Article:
Reading American History Through Handkerchiefs
There’s more to them than meets your nose.
In a collection that’s been growing for decades, Ann Mahony has what she estimates are over 5,000 vintage handkerchiefs, depicting everything from nursery rhymes to leisure pursuits, such as skiing and golfing. Most of her cloths are from the U.S. and range from 70 to 100 years old. However, collecting hankies is more than just a personal hobby for Mahony. She is a handkerchief historian and a member of the Textile Arts Council at San Francisco’s de Young Museum. It’s her job to interpret the story arc depicted on these fabrics.
What most people consider a charmingly antiquated sneeze-catching accessory can also showcase sociocultural history. Hankies, she says, offer a “perfect reflection” of what concerned and entertained people at the time a particular pattern was produced. “Handkerchiefs tell the tenor of the time, the mood of the country, what people were thinking and focused on,” she says. In other words, there’s more to handkerchiefs than meets your nose.
Handkerchiefs show up in world history as early as the first century BC, when they were mentioned by the poet Catullus and used for utilitarian purposes, such as wiping one’s brow or general-purpose cleaning. They would not become fashion accessories until at least the 17th century.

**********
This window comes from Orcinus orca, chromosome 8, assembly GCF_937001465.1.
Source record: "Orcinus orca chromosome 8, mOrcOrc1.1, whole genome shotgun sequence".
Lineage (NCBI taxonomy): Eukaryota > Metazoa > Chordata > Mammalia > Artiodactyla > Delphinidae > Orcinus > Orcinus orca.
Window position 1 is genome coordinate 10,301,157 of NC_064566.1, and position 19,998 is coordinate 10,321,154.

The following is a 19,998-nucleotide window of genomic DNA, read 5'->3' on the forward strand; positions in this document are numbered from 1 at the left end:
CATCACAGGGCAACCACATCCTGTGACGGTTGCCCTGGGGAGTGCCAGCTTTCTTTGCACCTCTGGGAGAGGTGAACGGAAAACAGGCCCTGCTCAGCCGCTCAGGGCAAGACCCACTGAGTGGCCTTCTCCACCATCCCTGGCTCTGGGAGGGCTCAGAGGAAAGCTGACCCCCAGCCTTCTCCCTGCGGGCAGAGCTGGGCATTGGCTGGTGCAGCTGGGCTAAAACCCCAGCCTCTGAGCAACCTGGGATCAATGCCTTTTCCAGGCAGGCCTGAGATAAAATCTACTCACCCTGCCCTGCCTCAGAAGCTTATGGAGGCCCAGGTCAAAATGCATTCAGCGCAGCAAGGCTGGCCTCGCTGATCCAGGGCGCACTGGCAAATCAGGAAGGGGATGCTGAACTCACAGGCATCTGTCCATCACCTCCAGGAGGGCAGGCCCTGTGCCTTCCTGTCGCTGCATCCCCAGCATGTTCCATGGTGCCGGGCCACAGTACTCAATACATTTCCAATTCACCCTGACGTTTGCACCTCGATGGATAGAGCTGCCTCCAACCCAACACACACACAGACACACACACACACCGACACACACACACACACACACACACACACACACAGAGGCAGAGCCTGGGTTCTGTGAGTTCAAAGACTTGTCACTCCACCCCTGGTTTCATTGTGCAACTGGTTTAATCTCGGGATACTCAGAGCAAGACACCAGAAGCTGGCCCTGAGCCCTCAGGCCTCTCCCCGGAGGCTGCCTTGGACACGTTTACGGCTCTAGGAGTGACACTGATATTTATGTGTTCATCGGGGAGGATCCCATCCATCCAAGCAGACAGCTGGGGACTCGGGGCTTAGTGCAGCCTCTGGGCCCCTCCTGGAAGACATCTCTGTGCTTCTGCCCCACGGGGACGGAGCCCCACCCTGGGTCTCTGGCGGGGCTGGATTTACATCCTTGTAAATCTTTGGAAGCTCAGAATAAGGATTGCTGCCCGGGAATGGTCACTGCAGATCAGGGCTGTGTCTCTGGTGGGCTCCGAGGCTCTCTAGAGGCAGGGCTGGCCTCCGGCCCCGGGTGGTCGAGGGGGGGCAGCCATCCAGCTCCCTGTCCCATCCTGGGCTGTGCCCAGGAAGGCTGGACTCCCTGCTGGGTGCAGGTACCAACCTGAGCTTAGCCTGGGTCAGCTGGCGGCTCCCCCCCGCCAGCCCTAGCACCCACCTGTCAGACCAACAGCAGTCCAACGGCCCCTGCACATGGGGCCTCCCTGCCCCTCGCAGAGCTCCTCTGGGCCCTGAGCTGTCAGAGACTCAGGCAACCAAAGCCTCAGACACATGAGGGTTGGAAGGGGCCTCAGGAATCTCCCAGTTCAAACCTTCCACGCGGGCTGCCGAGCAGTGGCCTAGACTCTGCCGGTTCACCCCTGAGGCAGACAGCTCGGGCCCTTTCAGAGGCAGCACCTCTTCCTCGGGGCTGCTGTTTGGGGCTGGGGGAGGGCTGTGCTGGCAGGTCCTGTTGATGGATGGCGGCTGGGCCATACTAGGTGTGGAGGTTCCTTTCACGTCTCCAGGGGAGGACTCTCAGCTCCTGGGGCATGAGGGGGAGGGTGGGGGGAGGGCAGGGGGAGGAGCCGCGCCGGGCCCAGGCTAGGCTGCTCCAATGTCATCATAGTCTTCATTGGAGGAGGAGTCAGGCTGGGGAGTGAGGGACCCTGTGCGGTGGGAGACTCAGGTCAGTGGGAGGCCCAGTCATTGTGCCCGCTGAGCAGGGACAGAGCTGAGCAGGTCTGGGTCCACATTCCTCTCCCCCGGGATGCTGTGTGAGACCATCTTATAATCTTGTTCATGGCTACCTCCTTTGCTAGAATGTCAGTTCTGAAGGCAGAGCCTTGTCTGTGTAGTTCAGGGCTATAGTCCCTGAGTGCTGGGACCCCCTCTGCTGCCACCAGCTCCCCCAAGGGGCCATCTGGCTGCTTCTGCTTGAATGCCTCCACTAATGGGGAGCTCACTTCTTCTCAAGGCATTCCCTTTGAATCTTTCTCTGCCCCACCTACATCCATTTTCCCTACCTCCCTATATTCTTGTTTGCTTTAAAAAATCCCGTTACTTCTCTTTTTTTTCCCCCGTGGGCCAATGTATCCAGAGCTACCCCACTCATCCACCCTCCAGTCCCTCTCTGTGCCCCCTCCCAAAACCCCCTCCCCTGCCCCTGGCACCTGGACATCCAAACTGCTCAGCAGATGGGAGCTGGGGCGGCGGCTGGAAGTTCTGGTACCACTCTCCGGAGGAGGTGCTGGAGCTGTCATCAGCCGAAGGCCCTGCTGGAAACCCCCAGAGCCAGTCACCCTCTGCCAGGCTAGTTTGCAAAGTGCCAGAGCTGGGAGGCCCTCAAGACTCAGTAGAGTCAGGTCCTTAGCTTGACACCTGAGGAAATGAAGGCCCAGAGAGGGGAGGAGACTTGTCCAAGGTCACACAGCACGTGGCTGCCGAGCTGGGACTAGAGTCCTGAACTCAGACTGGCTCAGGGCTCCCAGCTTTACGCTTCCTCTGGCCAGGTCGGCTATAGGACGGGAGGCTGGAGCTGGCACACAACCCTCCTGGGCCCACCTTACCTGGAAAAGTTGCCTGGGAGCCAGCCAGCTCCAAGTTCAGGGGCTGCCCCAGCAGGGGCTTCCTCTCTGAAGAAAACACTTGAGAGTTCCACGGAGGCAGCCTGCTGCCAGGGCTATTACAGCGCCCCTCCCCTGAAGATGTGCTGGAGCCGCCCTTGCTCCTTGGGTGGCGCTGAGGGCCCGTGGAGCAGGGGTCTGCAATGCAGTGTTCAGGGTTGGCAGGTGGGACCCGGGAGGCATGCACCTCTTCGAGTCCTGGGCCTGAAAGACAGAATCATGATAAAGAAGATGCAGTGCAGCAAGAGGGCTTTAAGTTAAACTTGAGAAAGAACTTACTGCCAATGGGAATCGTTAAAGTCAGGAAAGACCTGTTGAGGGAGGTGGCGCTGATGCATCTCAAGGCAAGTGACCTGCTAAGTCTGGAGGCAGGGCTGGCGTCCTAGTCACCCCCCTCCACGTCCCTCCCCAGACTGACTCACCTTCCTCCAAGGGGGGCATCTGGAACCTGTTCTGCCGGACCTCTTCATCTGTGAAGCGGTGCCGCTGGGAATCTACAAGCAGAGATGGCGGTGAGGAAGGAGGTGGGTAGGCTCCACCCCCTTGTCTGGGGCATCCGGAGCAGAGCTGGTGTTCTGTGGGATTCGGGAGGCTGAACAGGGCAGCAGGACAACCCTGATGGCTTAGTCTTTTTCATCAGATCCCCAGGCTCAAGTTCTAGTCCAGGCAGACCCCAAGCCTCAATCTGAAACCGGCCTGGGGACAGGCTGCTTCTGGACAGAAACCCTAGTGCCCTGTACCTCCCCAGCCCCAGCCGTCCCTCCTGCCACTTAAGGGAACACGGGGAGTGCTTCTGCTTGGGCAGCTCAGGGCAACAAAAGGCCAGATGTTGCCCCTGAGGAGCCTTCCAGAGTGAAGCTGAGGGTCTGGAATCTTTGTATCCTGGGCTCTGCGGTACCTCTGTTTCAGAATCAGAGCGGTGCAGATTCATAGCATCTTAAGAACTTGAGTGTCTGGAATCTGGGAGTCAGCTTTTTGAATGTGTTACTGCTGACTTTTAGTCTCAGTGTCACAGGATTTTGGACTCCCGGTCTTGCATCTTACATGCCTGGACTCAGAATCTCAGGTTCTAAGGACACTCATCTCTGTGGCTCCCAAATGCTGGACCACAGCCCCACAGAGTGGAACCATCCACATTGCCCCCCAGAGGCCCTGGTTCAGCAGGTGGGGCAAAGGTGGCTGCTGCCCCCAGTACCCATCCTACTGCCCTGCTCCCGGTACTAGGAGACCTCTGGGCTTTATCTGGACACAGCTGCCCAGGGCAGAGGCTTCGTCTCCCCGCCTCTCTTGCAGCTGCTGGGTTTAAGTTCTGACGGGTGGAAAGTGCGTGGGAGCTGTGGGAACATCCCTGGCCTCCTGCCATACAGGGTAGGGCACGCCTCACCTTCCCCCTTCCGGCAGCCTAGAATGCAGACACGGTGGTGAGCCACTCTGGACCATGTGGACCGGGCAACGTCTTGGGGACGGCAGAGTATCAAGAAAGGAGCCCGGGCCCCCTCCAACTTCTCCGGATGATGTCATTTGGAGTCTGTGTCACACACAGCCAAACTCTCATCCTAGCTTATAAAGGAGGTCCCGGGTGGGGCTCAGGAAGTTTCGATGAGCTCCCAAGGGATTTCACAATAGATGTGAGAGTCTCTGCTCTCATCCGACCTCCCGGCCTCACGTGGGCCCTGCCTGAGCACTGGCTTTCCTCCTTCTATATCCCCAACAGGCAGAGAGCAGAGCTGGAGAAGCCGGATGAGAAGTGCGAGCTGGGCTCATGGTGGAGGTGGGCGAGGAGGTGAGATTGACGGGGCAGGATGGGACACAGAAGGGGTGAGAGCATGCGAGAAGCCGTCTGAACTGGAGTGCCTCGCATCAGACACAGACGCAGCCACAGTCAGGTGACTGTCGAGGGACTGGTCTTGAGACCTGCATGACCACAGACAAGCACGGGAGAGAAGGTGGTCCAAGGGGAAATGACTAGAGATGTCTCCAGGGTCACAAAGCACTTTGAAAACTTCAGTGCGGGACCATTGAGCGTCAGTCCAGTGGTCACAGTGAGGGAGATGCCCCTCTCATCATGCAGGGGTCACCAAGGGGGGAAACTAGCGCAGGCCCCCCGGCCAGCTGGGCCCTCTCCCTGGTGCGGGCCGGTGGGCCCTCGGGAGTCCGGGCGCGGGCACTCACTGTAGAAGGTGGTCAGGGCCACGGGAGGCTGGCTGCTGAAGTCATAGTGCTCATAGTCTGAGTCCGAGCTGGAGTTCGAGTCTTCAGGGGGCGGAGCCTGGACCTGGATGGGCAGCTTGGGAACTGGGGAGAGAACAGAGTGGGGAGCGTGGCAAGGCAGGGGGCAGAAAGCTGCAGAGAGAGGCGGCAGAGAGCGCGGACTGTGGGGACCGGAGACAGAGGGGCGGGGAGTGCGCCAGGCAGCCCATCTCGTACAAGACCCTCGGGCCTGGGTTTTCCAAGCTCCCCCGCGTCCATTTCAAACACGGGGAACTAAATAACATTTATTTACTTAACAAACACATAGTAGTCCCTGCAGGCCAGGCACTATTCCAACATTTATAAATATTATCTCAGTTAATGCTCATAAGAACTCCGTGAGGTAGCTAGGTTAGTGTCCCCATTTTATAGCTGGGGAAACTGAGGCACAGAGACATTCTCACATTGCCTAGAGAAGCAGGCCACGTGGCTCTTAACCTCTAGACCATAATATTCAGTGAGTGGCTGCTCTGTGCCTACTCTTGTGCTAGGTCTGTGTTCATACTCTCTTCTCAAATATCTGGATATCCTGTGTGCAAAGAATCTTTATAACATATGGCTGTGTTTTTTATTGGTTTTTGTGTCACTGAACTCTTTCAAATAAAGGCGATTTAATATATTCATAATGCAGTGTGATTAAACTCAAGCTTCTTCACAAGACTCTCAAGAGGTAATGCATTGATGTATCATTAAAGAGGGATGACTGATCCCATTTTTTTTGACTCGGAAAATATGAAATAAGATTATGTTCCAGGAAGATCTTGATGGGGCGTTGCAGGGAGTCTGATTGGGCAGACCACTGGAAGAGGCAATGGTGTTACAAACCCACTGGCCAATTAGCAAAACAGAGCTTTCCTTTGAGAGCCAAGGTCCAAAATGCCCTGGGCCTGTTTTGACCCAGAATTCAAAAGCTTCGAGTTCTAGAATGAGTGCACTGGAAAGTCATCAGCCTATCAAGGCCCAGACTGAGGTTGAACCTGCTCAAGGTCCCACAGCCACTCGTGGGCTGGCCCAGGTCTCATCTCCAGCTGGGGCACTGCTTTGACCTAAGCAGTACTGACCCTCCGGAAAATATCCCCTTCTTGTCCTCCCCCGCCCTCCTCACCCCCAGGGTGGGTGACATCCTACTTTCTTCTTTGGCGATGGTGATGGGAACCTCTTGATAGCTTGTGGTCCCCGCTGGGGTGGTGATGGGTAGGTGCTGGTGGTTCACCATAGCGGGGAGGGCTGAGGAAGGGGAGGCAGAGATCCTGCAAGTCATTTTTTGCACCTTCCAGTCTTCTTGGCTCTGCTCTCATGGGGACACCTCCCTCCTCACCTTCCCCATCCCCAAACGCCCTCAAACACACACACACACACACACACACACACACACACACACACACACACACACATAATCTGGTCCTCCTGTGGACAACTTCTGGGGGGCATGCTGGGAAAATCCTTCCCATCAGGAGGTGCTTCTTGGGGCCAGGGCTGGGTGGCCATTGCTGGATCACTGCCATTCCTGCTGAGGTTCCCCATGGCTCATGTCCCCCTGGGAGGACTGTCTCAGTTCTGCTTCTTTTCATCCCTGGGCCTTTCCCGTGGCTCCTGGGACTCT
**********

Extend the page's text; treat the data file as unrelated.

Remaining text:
At early Greek and Roman athletic games, seas of spectators frantically waved white cloths, some of which were likely sudariums, a neckerchief worn by Roman military officers. Handkerchiefs occupy a key role in Shakespeare’s Othello and in textile history. In the Elizabethan era, hankies were high-end gifts, which nobles were known to present at New Year’s to the royal court. And in the 1840s, they were so ubiquitous among certain classes that the French novelist Honoré de Balzac wrote of his desire to unravel and demystify the female psyche based on “how [women] hold their handkerchiefs.”
By the turn of the 20th century, hankies were a necessary part of city life, as urbanites would breathe through the cloth to combat the smell and toxicity of air pollution. Presidential campaigns produced commemorative hankies, and handkerchiefs became popular wedding favors and special event keepsakes. As the handkerchief historian Helen Gustafson put it, from around 1800 until the early 20th century, handkerchiefs were ubiquitous. “Everyone everywhere [had] them,” writes Gustafson.
Thanks to increased industrial production and the widespread use of colorfast dyes that do not run or fade, an affordable, beautiful consumer handkerchief heyday emerged in the United States in the first half of the 20th century. During the Great Depression, no one was splurging on new clothes, but a single hankie, brightly adorned with embroidery or a graphic print? Mahony says that type of affordable accessory was still within reach for even working-class women.
In the 1930s, floral, polka dot, and other bold patterns emerged. Geometric prints became popular during the 1940s. Even puppy prints followed the popular breeds of the day. When Zsa Zsa Gabor and Elizabeth Taylor favored poodles in the 1950s, so did handkerchief designers keen to keep up with the times.
During the mid-20th century, handkerchief design took a decidedly modern turn. With the Great Depression and World War II in the sociocultural rearview, consumers were looking for new diversions. Mahony notes that trends toward suburbanization and leisure pursuits during this era made their imprint on handkerchief design.